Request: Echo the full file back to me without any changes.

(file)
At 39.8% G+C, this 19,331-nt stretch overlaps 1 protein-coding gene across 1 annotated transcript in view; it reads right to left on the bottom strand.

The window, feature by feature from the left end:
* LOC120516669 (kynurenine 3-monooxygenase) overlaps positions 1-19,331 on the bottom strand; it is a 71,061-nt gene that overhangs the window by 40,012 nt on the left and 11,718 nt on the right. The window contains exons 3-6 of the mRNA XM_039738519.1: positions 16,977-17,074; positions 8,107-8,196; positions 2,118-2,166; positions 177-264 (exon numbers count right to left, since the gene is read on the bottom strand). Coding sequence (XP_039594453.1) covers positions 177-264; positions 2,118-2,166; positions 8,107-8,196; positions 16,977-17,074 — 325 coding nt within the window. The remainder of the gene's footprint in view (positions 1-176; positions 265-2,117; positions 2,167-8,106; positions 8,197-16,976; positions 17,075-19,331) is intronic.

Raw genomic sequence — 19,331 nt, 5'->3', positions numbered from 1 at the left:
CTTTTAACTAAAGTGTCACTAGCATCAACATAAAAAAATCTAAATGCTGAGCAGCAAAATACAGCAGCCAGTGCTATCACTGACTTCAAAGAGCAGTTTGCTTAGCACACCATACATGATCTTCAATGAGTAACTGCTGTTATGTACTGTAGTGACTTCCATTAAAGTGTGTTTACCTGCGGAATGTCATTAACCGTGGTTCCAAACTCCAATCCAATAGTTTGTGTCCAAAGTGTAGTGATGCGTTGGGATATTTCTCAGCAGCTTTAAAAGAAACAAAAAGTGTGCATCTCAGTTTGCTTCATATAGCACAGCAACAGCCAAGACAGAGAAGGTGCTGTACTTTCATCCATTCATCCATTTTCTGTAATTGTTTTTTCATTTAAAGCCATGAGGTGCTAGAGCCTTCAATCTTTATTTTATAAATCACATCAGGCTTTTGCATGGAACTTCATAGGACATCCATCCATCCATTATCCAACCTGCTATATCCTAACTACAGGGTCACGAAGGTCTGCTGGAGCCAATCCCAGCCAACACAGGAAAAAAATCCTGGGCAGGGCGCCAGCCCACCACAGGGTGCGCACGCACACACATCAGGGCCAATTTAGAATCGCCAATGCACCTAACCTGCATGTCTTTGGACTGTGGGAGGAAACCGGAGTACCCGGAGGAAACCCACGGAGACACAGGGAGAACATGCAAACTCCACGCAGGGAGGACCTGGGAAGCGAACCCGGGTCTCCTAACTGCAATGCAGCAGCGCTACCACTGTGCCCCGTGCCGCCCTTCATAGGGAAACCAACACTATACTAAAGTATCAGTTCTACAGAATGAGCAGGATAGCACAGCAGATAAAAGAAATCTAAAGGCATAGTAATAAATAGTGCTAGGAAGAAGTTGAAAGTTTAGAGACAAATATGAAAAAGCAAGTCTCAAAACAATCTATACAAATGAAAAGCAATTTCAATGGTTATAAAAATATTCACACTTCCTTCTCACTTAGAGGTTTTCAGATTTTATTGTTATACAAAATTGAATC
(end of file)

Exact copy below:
At 39.8% G+C, this 19,331-nt stretch overlaps 1 protein-coding gene across 1 annotated transcript in view; it reads right to left on the bottom strand.

The window, feature by feature from the left end:
* LOC120516669 (kynurenine 3-monooxygenase) overlaps positions 1-19,331 on the bottom strand; it is a 71,061-nt gene that overhangs the window by 40,012 nt on the left and 11,718 nt on the right. The window contains exons 3-6 of the mRNA XM_039738519.1: positions 16,977-17,074; positions 8,107-8,196; positions 2,118-2,166; positions 177-264 (exon numbers count right to left, since the gene is read on the bottom strand). Coding sequence (XP_039594453.1) covers positions 177-264; positions 2,118-2,166; positions 8,107-8,196; positions 16,977-17,074 — 325 coding nt within the window. The remainder of the gene's footprint in view (positions 1-176; positions 265-2,117; positions 2,167-8,106; positions 8,197-16,976; positions 17,075-19,331) is intronic.

Raw genomic sequence — 19,331 nt, 5'->3', positions numbered from 1 at the left:
CTTTTAACTAAAGTGTCACTAGCATCAACATAAAAAAATCTAAATGCTGAGCAGCAAAATACAGCAGCCAGTGCTATCACTGACTTCAAAGAGCAGTTTGCTTAGCACACCATACATGATCTTCAATGAGTAACTGCTGTTATGTACTGTAGTGACTTCCATTAAAGTGTGTTTACCTGCGGAATGTCATTAACCGTGGTTCCAAACTCCAATCCAATAGTTTGTGTCCAAAGTGTAGTGATGCGTTGGGATATTTCTCAGCAGCTTTAAAAGAAACAAAAAGTGTGCATCTCAGTTTGCTTCATATAGCACAGCAACAGCCAAGACAGAGAAGGTGCTGTACTTTCATCCATTCATCCATTTTCTGTAATTGTTTTTTCATTTAAAGCCATGAGGTGCTAGAGCCTTCAATCTTTATTTTATAAATCACATCAGGCTTTTGCATGGAACTTCATAGGACATCCATCCATCCATTATCCAACCTGCTATATCCTAACTACAGGGTCACGAAGGTCTGCTGGAGCCAATCCCAGCCAACACAGGAAAAAAATCCTGGGCAGGGCGCCAGCCCACCACAGGGTGCGCACGCACACACATCAGGGCCAATTTAGAATCGCCAATGCACCTAACCTGCATGTCTTTGGACTGTGGGAGGAAACCGGAGTACCCGGAGGAAACCCACGGAGACACAGGGAGAACATGCAAACTCCACGCAGGGAGGACCTGGGAAGCGAACCCGGGTCTCCTAACTGCAATGCAGCAGCGCTACCACTGTGCCCCGTGCCGCCCTTCATAGGGAAACCAACACTATACTAAAGTATCAGTTCTACAGAATGAGCAGGATAGCACAGCAGATAAAAGAAATCTAAAGGCATAGTAATAAATAGTGCTAGGAAGAAGTTGAAAGTTTAGAGACAAATATGAAAAAGCAAGTCTCAAAACAATCTATACAAATGAAAAGCAATTTCAATGGTTATAAAAATATTCACACTTCCTTCTCACTTAGAGGTTTTCAGATTTTATTGTTATACAAAATTGAATC